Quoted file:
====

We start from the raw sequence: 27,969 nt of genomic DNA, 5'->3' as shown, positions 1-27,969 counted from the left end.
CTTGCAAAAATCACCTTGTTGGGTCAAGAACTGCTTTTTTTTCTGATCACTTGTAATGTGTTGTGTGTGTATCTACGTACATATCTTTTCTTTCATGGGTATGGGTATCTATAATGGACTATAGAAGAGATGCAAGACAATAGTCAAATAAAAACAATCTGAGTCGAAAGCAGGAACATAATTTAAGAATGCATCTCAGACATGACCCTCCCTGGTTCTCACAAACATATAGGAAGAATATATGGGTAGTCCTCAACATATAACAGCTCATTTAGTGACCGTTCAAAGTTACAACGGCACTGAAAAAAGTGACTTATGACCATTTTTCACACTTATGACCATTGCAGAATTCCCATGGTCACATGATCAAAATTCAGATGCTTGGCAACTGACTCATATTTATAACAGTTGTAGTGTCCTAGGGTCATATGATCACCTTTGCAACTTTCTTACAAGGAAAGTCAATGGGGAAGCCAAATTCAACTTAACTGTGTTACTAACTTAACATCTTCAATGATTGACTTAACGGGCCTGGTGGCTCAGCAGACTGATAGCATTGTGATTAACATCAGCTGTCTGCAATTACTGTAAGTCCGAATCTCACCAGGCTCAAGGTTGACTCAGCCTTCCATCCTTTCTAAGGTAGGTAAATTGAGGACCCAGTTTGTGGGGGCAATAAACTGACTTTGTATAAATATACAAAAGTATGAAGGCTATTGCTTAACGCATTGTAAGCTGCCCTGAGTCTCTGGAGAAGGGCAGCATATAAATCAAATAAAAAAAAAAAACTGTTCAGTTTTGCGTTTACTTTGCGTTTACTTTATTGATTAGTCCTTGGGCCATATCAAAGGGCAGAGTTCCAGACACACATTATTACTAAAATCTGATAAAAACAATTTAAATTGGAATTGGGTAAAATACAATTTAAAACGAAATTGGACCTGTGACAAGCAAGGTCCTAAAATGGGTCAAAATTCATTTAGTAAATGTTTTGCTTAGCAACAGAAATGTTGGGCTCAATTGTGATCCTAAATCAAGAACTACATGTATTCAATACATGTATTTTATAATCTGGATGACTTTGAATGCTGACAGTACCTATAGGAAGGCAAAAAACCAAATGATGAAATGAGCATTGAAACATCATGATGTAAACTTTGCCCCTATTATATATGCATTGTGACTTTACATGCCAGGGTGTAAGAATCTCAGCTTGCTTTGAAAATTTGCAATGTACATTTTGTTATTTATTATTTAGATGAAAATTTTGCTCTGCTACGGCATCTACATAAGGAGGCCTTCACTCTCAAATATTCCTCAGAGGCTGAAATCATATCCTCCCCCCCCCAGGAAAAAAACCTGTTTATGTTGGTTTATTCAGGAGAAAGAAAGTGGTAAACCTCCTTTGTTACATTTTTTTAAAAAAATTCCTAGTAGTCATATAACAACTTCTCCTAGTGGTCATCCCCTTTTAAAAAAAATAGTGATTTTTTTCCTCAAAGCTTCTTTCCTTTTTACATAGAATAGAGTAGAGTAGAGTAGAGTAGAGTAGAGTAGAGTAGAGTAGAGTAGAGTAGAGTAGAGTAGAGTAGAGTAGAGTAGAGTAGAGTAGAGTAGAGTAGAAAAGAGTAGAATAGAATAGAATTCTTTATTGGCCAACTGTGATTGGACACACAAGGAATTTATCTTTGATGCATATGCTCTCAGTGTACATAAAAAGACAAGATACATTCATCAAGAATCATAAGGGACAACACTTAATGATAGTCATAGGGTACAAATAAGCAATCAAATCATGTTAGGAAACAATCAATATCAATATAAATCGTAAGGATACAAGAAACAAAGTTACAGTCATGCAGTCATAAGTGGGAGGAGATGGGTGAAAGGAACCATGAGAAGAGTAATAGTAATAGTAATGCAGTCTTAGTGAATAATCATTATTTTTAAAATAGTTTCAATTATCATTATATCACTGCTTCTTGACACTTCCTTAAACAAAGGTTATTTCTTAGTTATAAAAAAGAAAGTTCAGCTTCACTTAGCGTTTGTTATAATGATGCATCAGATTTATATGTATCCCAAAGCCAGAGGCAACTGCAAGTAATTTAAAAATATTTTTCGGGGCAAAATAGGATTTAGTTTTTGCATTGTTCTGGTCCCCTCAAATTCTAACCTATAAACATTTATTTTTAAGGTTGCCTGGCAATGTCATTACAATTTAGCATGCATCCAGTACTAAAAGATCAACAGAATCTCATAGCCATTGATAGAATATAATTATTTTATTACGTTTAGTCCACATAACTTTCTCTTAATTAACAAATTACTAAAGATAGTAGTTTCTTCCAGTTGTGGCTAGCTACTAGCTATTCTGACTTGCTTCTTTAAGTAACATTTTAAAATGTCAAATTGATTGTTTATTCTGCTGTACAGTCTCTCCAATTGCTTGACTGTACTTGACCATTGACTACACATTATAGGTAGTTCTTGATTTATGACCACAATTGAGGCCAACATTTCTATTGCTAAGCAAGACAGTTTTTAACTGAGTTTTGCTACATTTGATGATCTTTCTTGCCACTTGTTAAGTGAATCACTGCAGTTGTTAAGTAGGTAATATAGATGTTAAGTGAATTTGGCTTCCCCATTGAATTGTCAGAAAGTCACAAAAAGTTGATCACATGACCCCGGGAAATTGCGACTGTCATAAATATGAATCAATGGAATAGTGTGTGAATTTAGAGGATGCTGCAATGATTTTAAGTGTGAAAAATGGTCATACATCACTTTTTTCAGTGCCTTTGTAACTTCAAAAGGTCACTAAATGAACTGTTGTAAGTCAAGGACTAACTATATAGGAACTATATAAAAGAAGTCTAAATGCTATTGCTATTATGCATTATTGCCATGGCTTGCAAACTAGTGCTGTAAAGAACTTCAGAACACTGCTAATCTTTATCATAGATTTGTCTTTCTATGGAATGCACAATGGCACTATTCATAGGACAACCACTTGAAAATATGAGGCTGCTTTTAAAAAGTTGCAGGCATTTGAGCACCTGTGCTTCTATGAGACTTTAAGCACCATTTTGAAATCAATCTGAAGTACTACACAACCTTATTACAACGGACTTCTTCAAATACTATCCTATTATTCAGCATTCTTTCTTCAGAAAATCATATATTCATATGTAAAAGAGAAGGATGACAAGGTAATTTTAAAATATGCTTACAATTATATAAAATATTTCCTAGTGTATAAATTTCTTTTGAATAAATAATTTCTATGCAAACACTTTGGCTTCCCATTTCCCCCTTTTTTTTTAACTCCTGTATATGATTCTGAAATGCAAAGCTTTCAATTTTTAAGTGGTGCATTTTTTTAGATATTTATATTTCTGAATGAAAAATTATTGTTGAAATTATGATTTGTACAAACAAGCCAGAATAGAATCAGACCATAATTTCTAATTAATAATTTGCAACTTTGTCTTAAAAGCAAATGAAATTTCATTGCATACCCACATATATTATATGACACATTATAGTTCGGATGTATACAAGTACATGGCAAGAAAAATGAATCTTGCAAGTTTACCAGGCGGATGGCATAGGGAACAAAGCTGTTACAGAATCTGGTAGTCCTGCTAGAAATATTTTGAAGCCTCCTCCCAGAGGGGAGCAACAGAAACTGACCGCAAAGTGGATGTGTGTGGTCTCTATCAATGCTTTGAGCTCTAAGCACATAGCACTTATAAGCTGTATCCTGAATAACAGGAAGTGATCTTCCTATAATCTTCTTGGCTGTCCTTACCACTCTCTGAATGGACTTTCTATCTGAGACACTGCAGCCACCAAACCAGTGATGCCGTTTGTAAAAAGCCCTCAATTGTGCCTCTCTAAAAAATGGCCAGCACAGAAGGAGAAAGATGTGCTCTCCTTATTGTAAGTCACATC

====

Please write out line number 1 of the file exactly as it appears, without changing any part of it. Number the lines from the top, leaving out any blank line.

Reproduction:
We start from the raw sequence: 27,969 nt of genomic DNA, 5'->3' as shown, positions 1-27,969 counted from the left end.